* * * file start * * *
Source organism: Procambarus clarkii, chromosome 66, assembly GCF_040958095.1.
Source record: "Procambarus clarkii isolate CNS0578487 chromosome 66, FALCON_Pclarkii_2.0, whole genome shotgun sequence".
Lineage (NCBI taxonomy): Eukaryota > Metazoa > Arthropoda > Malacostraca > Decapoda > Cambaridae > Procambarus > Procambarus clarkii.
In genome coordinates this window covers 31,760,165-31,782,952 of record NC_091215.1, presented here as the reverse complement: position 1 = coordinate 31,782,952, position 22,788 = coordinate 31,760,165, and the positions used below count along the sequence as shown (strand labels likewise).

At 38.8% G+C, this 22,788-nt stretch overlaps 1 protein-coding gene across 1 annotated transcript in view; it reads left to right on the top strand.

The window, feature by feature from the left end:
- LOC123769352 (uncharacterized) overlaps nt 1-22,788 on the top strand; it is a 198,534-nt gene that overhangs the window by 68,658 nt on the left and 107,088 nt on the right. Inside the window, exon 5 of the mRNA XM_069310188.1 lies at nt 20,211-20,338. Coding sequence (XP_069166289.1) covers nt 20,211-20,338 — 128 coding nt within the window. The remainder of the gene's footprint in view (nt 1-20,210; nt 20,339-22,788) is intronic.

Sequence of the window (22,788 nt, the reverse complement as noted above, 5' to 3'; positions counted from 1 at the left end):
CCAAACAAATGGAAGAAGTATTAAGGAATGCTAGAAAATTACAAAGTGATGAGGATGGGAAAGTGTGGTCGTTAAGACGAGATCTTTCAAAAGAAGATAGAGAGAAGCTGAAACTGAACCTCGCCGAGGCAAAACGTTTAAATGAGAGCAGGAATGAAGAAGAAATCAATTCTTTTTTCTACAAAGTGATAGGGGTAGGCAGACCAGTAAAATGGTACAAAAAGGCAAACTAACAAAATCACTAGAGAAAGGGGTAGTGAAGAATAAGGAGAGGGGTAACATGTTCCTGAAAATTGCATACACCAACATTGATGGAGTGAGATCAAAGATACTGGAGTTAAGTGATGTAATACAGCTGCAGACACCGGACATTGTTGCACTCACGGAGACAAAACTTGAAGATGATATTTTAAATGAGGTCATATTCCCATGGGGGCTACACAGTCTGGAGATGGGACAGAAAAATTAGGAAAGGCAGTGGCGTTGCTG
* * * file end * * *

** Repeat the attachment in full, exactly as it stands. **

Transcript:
Source organism: Procambarus clarkii, chromosome 66, assembly GCF_040958095.1.
Source record: "Procambarus clarkii isolate CNS0578487 chromosome 66, FALCON_Pclarkii_2.0, whole genome shotgun sequence".
Lineage (NCBI taxonomy): Eukaryota > Metazoa > Arthropoda > Malacostraca > Decapoda > Cambaridae > Procambarus > Procambarus clarkii.
In genome coordinates this window covers 31,760,165-31,782,952 of record NC_091215.1, presented here as the reverse complement: position 1 = coordinate 31,782,952, position 22,788 = coordinate 31,760,165, and the positions used below count along the sequence as shown (strand labels likewise).

At 38.8% G+C, this 22,788-nt stretch overlaps 1 protein-coding gene across 1 annotated transcript in view; it reads left to right on the top strand.

The window, feature by feature from the left end:
- LOC123769352 (uncharacterized) overlaps nt 1-22,788 on the top strand; it is a 198,534-nt gene that overhangs the window by 68,658 nt on the left and 107,088 nt on the right. Inside the window, exon 5 of the mRNA XM_069310188.1 lies at nt 20,211-20,338. Coding sequence (XP_069166289.1) covers nt 20,211-20,338 — 128 coding nt within the window. The remainder of the gene's footprint in view (nt 1-20,210; nt 20,339-22,788) is intronic.

Sequence of the window (22,788 nt, the reverse complement as noted above, 5' to 3'; positions counted from 1 at the left end):
CCAAACAAATGGAAGAAGTATTAAGGAATGCTAGAAAATTACAAAGTGATGAGGATGGGAAAGTGTGGTCGTTAAGACGAGATCTTTCAAAAGAAGATAGAGAGAAGCTGAAACTGAACCTCGCCGAGGCAAAACGTTTAAATGAGAGCAGGAATGAAGAAGAAATCAATTCTTTTTTCTACAAAGTGATAGGGGTAGGCAGACCAGTAAAATGGTACAAAAAGGCAAACTAACAAAATCACTAGAGAAAGGGGTAGTGAAGAATAAGGAGAGGGGTAACATGTTCCTGAAAATTGCATACACCAACATTGATGGAGTGAGATCAAAGATACTGGAGTTAAGTGATGTAATACAGCTGCAGACACCGGACATTGTTGCACTCACGGAGACAAAACTTGAAGATGATATTTTAAATGAGGTCATATTCCCATGGGGGCTACACAGTCTGGAGATGGGACAGAAAAATTAGGAAAGGCAGTGGCGTTGCTG